One should be cautious about taking our estimates of causal effects too literally. They are dependent on prior distributions, and have wide credible intervals. Although we have shown that our procedure could infer a rare variant if one were present, point estimates of its allele frequency and relative risk are heavily biased. Several groups are currently engaged in fine mapping and resequencing efforts in the regions studied, which will lead to more direct estimates of causal effect sizes. Thus the quantitative estimates presented here will eventually be redundant, although it will be interesting to compare our estimates to the actual causal effects when known.
Instead we emphasise the qualitative nature of our results, which indicate that most, if not all, associations with breast cancer so far identified by GWAS are likely to be markers for common causal variants with modest effects. This is consistent with the CDCV hypothesis that originally motivated GWAS, but not with recent suggestions that many GWAS hits could be markers for rare causal variants(10
). In this respect our results agree with other recent work in support of the CDCV hypothesis. Anderson et al(11
) argued that GWAS has low power to find a rare variant that had not already been detected by linkage, and noted examples of resequencing projects that had not identified rare variants underlying a common GWAS hit. This includes currently unpublished work by the Wellcome Trust Case-Control Consortium in which sequencing of 16 regions identified by GWAS did not identify any underlying rare causal variant. Wray et al(12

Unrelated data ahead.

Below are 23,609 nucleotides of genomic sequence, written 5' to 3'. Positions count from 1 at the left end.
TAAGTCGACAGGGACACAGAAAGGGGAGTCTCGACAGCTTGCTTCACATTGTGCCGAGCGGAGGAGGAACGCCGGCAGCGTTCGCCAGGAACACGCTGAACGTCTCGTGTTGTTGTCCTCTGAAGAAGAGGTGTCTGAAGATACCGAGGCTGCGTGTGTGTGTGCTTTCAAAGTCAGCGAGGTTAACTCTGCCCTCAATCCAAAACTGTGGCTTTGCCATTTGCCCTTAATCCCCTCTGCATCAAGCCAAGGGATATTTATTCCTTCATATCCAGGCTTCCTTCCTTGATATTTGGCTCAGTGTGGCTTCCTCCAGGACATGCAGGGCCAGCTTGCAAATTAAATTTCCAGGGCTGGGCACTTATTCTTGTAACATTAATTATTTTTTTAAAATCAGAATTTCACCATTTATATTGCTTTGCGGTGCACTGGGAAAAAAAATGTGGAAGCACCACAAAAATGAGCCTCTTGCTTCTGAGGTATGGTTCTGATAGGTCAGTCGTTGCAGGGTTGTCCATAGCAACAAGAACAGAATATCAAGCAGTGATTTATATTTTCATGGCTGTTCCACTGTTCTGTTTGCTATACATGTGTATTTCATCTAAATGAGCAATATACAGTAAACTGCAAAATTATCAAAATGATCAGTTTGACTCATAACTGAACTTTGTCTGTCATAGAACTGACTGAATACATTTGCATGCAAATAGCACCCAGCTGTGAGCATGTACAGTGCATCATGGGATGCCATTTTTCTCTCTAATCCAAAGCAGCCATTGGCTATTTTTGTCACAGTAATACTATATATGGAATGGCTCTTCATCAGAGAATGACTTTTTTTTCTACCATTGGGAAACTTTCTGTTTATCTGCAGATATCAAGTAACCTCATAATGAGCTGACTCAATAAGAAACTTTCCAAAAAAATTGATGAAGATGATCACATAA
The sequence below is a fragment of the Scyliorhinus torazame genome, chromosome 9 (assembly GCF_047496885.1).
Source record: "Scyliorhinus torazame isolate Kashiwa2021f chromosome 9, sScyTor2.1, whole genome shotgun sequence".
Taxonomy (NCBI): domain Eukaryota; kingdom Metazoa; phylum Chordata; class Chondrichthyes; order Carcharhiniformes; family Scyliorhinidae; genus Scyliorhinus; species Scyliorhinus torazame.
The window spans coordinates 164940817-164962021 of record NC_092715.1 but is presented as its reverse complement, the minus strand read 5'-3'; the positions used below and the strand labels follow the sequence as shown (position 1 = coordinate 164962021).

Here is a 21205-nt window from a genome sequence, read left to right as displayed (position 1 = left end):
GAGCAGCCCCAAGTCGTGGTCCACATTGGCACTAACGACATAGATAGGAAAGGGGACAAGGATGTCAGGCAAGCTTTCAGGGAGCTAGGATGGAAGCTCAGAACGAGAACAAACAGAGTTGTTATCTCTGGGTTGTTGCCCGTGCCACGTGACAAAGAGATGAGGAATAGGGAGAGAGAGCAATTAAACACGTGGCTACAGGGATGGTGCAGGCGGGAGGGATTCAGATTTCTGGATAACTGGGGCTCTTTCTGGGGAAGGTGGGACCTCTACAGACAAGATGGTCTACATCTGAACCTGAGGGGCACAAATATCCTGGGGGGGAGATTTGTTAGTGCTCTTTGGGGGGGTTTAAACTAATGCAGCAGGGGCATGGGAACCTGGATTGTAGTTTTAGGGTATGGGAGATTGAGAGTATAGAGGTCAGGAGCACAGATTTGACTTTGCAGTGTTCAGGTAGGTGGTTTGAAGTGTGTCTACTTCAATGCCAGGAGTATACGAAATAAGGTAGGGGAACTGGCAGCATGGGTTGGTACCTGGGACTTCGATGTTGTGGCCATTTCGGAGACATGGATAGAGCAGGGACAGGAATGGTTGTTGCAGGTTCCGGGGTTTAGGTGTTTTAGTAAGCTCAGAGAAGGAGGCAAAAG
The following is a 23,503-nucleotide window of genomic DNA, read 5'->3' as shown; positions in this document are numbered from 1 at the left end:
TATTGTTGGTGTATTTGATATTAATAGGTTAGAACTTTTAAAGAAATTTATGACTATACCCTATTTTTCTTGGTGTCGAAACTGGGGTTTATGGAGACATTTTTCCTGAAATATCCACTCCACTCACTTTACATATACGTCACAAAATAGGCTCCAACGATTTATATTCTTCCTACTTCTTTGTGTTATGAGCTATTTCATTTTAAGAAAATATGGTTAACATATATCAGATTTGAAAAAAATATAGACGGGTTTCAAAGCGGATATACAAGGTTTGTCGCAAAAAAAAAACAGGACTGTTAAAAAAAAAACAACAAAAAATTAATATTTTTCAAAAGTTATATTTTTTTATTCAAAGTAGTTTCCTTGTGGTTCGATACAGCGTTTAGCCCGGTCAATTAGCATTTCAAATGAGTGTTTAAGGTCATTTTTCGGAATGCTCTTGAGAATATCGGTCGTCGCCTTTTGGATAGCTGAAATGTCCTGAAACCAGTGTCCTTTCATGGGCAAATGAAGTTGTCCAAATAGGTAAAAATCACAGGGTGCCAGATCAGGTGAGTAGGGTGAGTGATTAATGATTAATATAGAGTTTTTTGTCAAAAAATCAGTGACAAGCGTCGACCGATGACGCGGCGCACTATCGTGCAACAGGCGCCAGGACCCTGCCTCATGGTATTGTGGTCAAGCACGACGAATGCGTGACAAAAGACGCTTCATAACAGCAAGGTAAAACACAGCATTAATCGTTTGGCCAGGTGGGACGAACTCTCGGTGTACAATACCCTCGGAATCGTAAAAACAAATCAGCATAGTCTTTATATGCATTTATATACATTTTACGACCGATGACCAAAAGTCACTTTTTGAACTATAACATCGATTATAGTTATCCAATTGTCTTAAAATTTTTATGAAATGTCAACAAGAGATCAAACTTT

) show that the distribution of risk allele frequencies from currently known GWAS hits is consistent with the majority of these hits arising from common variants. Iles(22
) showed that early findings of GWAS have been at loci for which the power is highest, which are indeed the common variants. Since we confined attention to SNPs identified in the first wave of breast cancer GWAS, and have subsequently been replicated, we should expect these loci to be enriched for common variants, and in this respect our results are unsurprising. But in contrast to these other studies we are able to estimate causal effects for specific loci rather than average properties of all causal variants. Our results indicate that these loci are consistent with the general pattern of common causal variation suggested by other work, and our methods can be applied to further markers that emerge from GWAS.
Our approach cannot distinguish between the effect of a single common variant and the average effect of a number of variants with a common total frequency. While such a scenario is theoretically possible for a complex disease(9
), Wray et al have argued against this scenario for the loci found to date(12
). We cannot lend support to either position here other than to note the fact that all ten SNPs indicated a common causal variant, suggesting that if rare variants do underlie these associations then they do so either in large numbers or not at all.
Several authors (13
) have used simulations to estimate the empirical conditional distribution of causal allele frequencies and relative risks, given that a marker was identified by GWAS and subsequently replicated. Our approach to modelling the LD between markers and causal variants is much simpler, but we found this model had little effect on the parameters of interest. We do not explicitly model the process of marker discovery by GWAS, and in that respect our prior is more favourable to rare variants, thus strengthening our conclusion that the causal variants are common.